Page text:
PDF Free Download | Adventures in Problem Solving Mathematical Marvels by Shailesh Shirali
What is “problem solving”? The great mathematician David Hilbert said that, in essence, problems are the life blood of mathematics, and Paul Halmos added a rider: that the complementary activity – theory building – provides the soul of the subject.
Here is Halmos’ view:
Mathematicians sometimes classify themselves as either problem solvers or theory-creators. The problem-solvers answer yes-or.no questions and discuss vital special cases and concrete examples that are the flesh and blood of all mathematics; the theory creators fit the results into a framework, illuminate it all, and point it in a definite direction—they provide the skeleton and the soul of mathematics. One can be both a problem-solver and a theory-creator, but is usually one or the other. The problem solvers make geometric constructions, the theory-creators discuss the foundations of Euclidean geometry; the problem-solvers find out what makes switching diagrams tick, the theory. creators prove representations for Boolean algebras.
Adventures in Problem Solving pdf
At the research level, good problems often play a vital role by directing the future course of a subject. When Hilbert offered his famous list of twenty-three problems at the International Congress of Mathematicians in 1900, he must surely have had this in mind; but perhaps even he would have been surprised at the extent to which his list shaped the course of research in mathematics in the 20th century. It is not hard to see why this would happen; a concerted attack on a difficult problem inevitably throws up a large number of challenges-new notation has to be devised, new concepts introduced, new connections found; and often this work provides the foundation of a new branch of mathematics.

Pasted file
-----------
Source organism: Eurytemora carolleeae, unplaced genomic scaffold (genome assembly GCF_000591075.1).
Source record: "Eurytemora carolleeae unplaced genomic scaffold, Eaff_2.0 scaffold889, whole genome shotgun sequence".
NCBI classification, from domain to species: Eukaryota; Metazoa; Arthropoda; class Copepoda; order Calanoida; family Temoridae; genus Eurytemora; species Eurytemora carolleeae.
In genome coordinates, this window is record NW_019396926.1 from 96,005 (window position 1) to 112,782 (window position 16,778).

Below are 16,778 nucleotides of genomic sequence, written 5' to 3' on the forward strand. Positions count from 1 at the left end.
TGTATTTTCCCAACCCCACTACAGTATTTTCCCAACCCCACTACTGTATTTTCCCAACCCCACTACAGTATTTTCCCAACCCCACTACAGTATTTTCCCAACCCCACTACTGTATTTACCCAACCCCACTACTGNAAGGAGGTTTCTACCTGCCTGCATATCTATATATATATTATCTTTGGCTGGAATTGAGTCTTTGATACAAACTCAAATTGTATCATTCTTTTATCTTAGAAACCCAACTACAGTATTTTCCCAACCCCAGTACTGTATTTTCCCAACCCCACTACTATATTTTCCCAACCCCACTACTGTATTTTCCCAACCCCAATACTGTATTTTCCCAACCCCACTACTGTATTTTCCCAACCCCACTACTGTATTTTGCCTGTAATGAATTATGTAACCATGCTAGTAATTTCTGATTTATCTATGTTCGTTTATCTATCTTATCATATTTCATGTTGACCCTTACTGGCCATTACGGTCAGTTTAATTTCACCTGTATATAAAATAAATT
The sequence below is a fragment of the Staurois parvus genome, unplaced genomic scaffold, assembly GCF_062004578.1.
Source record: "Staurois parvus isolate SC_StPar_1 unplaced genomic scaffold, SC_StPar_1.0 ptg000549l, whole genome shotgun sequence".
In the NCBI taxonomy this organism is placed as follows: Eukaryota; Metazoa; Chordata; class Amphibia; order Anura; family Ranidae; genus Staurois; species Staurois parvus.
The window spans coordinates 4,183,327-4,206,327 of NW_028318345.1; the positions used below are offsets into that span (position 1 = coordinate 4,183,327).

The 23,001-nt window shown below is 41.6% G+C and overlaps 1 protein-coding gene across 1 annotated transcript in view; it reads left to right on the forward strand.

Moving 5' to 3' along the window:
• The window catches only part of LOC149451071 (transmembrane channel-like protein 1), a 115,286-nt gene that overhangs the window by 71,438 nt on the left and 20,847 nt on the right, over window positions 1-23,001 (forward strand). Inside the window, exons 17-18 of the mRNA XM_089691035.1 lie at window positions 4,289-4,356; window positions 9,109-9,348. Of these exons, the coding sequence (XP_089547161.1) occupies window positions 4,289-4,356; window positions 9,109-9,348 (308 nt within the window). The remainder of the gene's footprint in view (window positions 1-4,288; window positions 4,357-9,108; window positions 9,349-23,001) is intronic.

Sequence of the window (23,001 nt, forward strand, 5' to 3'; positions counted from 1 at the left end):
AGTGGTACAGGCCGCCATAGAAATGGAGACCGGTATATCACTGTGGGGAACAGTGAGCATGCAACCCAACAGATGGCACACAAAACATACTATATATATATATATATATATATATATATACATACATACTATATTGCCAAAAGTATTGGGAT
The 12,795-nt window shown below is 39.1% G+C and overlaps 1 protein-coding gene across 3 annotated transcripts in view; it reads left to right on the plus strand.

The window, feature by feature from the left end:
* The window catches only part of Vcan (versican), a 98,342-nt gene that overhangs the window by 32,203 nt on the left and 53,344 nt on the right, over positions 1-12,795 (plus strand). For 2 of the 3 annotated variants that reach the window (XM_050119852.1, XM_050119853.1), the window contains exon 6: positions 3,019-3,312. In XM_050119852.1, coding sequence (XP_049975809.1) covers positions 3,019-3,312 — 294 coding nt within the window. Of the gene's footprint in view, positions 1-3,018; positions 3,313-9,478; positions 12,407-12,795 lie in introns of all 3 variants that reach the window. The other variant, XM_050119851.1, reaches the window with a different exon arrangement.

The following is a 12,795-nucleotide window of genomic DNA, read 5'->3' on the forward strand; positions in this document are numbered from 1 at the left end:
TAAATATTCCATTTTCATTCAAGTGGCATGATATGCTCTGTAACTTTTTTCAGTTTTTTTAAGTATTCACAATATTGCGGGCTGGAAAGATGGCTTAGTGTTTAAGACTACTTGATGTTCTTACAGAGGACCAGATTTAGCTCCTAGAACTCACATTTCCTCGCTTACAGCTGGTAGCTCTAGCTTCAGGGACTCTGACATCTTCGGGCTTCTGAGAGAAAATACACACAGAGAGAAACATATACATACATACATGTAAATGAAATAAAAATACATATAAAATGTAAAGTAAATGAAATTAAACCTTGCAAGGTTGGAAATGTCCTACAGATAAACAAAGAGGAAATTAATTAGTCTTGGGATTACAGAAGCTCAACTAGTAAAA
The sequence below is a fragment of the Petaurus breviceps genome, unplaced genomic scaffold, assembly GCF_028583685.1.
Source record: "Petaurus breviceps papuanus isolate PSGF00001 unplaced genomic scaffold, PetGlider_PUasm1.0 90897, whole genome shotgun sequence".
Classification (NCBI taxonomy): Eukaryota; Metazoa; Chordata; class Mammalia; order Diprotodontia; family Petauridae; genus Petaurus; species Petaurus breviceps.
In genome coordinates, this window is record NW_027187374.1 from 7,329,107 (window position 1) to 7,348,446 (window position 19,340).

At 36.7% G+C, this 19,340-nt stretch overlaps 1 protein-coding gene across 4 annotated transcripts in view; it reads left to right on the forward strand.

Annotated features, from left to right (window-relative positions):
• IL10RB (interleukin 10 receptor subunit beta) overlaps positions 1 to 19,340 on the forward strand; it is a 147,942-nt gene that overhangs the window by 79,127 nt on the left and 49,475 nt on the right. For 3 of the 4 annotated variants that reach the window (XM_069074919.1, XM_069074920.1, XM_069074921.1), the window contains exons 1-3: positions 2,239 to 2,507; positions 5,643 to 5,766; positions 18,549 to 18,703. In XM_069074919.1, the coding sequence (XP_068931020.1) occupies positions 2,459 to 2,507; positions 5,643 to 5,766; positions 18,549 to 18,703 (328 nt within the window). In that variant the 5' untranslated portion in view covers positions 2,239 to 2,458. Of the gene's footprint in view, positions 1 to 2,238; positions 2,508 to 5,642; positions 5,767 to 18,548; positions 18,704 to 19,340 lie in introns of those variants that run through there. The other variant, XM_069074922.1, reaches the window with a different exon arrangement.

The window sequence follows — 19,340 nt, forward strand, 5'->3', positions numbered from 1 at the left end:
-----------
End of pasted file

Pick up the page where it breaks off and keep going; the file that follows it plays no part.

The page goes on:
This phenomenon can be seen many times in the history of the subject. Consider, for instance, the role played by the Königsberg bridges problem (posed and solved by Euler) in the origins of graph theory, or the growth of this subject achieved through work on the four-colour problem; or the progress achieved in number theory as a result of the work on Fermat’s ‘last theorem’; or the discovery of non-Euclidean geometries by Lobachevsky and Bolyai (independently) as a result of their efforts to prove the fifth postulate of Euclid (the “parallel postulate”); or the growth of recursive set theory through the efforts to solve Hilbert’s tenth problem (on algorithms to solve Diophantine equations). More such instances can readily be quoted.
As for pedagogy, the benefits of problem solving will be attested to by practically every teacher of mathematics. In some countries, notably Hungary, Russia and Romania, problem solving and its dual activity, that of problem posing, have been developed into a fine craft and have entered the teaching of mathematics in a big way.
Adventures in Problem Solving by Shailesh Shirali PDF
The sizeable growth of interest in the Mathematics Olympiads over the last two decades attests to the increasing awareness of the importance of problem solving; problem solving is being increasingly talked about in educational circles these days. This book is written for problem buffs, but it is not a book about strategies or heuristics. There are many excellent books on the art of problem solving already written; the best amongst them (Polya’s two books, How To Solve It and Mathematical Discovery) would be difficult to better. The present work is more in the spirit of Newman’s A Problem Seminar and Polya and Szego’s Problems and Theorems in Analysis, both of which offer problem sequences rather than isolated problems. When I first started writing this book, the title I had in mind was The Art of Problem Solving; but once the book got under way, it became clear that an alternative title was needed. I briefly considered Episodes in Problem Solving before finally opting for the present title.
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